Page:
The most innovative of the three concepts submitted for the proposed Cambridgeshire Autonomous Metro is from Dromos. Its autonomous 4-seater pods are similar to those in use at Heathrow Airport. Could these be the future of urban and rural transport?
Dromos claims a capacity of 20,000 people/hour in each direction in the space of a normal road if they run at 30mph. By comparison, the theoretical capacity for cars is about 2,500 people/hour and, for buses, up to 90,000 people/hour.
But in the real world, vehicles have to stop to let people on and off, and give way at junctions. This reduces capacity drastically.
Dromos expects the throughput of an underground station with eight bays to be 800 people/hour in each direction. If the rate of arrival at the station in one direction exceeds that, queues of pods will form, which will also hold up people who are passing through. To avoid that you’d need to bore a second tunnel for through-traffic, doubling costs.
A busy stop like Cambridge railway station has thousands of people arriving and leaving in peak hours. Just one train can disgorge up to a thousand people. The bus station there, with four bays, can easily transport over 2,500 people/hour in each direction.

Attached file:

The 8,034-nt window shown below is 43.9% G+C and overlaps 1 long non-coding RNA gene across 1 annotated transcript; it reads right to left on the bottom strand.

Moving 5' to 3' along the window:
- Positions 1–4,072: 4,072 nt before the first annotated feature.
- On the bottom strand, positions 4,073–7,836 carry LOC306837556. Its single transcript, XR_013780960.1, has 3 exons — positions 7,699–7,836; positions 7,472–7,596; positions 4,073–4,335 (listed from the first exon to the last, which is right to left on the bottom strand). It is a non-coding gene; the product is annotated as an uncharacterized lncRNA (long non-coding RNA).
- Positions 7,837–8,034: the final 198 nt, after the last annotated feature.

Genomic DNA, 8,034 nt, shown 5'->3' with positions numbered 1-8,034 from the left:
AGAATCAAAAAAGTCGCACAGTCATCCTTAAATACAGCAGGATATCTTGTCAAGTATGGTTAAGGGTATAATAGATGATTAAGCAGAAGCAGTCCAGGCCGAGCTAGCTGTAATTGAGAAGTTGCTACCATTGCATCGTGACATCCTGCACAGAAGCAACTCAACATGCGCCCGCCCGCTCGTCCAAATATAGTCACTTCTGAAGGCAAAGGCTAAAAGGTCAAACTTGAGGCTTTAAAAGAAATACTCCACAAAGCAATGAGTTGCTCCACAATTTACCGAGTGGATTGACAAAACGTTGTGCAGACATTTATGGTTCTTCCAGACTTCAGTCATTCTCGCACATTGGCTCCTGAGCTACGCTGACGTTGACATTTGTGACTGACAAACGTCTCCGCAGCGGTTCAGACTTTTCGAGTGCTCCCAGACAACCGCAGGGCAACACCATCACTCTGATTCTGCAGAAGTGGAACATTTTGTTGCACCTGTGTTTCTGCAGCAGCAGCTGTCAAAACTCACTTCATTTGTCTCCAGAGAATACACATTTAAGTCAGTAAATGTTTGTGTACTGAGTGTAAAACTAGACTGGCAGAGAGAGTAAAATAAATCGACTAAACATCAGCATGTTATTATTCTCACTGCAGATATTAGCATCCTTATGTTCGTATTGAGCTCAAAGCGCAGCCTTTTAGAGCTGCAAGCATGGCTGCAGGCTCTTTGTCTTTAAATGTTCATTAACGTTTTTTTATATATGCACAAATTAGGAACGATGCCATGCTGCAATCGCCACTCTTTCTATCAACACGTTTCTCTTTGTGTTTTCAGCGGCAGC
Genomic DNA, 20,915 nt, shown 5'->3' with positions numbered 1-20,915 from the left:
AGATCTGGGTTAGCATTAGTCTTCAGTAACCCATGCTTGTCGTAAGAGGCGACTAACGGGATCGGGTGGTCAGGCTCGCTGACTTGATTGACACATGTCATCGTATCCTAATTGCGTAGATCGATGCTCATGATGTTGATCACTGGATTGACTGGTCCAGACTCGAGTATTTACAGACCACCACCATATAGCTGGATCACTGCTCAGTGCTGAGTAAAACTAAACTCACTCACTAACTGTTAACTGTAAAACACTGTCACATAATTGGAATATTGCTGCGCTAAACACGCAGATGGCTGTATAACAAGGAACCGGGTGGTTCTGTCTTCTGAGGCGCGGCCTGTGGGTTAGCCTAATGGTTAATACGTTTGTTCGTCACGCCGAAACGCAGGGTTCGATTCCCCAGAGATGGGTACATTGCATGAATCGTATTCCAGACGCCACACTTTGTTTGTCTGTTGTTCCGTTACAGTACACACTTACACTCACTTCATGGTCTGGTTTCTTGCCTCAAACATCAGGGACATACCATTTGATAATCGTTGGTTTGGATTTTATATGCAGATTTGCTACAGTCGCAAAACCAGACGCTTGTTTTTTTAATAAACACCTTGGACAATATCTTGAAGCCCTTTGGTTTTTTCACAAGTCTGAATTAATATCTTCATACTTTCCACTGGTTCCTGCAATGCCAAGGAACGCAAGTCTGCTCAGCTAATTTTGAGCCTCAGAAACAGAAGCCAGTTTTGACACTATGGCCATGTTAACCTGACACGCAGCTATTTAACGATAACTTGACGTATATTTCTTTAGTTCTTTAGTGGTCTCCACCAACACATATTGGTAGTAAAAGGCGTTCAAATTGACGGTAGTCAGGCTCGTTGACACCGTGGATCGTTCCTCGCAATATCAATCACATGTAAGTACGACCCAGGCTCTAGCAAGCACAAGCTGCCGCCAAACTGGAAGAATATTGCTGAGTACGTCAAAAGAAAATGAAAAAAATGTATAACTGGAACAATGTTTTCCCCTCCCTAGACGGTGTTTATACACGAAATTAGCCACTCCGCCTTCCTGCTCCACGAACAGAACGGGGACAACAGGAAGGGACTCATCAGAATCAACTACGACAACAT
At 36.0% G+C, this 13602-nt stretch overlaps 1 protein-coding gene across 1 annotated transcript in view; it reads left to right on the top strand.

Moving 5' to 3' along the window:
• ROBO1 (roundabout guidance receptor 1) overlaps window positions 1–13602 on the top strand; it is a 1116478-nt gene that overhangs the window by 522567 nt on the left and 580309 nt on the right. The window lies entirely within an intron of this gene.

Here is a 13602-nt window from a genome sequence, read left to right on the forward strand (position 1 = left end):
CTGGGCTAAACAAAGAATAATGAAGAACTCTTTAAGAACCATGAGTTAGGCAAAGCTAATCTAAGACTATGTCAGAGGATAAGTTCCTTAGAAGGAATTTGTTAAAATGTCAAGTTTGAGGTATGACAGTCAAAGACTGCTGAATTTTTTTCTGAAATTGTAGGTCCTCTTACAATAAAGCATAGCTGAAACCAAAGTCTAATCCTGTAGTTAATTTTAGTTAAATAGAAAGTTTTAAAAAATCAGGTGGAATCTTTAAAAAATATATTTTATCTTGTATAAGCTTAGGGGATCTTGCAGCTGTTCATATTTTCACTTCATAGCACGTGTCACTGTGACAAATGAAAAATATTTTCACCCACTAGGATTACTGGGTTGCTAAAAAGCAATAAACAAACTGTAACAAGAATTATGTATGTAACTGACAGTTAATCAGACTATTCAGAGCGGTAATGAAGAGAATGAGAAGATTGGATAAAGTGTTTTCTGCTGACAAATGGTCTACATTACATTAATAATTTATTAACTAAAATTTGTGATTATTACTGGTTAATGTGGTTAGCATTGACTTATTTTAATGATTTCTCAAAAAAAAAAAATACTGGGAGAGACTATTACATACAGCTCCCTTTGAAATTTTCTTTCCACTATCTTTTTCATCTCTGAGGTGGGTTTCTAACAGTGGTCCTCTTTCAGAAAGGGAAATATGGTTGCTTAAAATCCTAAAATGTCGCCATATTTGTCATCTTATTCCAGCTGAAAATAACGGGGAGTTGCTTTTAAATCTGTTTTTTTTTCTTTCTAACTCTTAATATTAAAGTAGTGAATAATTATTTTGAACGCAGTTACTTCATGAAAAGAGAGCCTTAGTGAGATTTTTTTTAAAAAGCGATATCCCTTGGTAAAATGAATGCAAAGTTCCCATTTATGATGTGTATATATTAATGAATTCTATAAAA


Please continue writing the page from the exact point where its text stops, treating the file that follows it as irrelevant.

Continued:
Two of the concept proposals argue strongly for running vehicles on the surface – to reduce costs and carbon emissions, and increase capacity, accessibility and resilience. But, autonomous operation in uncontrolled environments is still many years away. That means pods cannot run door-to-door, and would require segregated or elevated trackways to run at speed.
Are any of the concept proposals really better than running electric buses on existing roads? We have to deal with congestion of course. First, we need to build a comprehensive bus network. Then we need road pricing to incentivise people to use buses whenever possible, freeing up road space.
That will all cost far less – in money, time and carbon – than building the infrastructure for a completely new transport network. Where we do need high capacity and reliability, trams are the proven technology to deliver it.
This article was first published in the Cambridge Independent on 28 April 2021.